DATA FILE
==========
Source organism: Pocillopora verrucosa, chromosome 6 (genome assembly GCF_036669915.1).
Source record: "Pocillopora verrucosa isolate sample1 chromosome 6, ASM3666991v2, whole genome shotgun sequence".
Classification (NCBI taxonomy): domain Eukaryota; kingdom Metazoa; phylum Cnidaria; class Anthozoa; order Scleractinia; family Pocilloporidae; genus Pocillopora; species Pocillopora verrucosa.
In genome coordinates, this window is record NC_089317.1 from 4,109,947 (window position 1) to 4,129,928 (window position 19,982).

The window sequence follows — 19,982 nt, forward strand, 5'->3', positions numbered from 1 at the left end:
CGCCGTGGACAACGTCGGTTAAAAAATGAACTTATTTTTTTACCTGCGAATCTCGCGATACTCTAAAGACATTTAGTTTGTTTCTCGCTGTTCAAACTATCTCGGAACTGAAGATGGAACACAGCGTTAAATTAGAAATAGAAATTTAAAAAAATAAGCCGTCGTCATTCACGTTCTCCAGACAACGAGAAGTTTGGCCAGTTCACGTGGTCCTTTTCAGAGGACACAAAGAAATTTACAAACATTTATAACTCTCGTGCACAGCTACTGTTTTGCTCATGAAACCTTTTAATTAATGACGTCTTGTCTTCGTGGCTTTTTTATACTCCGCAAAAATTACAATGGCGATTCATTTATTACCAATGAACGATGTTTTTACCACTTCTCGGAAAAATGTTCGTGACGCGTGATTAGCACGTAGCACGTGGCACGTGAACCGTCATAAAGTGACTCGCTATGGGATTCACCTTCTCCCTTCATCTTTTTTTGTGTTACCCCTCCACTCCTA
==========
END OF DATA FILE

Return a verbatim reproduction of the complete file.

Source organism: Pocillopora verrucosa, chromosome 6 (genome assembly GCF_036669915.1).
Source record: "Pocillopora verrucosa isolate sample1 chromosome 6, ASM3666991v2, whole genome shotgun sequence".
Classification (NCBI taxonomy): domain Eukaryota; kingdom Metazoa; phylum Cnidaria; class Anthozoa; order Scleractinia; family Pocilloporidae; genus Pocillopora; species Pocillopora verrucosa.
In genome coordinates, this window is record NC_089317.1 from 4,109,947 (window position 1) to 4,129,928 (window position 19,982).

The window sequence follows — 19,982 nt, forward strand, 5'->3', positions numbered from 1 at the left end:
CGCCGTGGACAACGTCGGTTAAAAAATGAACTTATTTTTTTACCTGCGAATCTCGCGATACTCTAAAGACATTTAGTTTGTTTCTCGCTGTTCAAACTATCTCGGAACTGAAGATGGAACACAGCGTTAAATTAGAAATAGAAATTTAAAAAAATAAGCCGTCGTCATTCACGTTCTCCAGACAACGAGAAGTTTGGCCAGTTCACGTGGTCCTTTTCAGAGGACACAAAGAAATTTACAAACATTTATAACTCTCGTGCACAGCTACTGTTTTGCTCATGAAACCTTTTAATTAATGACGTCTTGTCTTCGTGGCTTTTTTATACTCCGCAAAAATTACAATGGCGATTCATTTATTACCAATGAACGATGTTTTTACCACTTCTCGGAAAAATGTTCGTGACGCGTGATTAGCACGTAGCACGTGGCACGTGAACCGTCATAAAGTGACTCGCTATGGGATTCACCTTCTCCCTTCATCTTTTTTTGTGTTACCCCTCCACTCCTA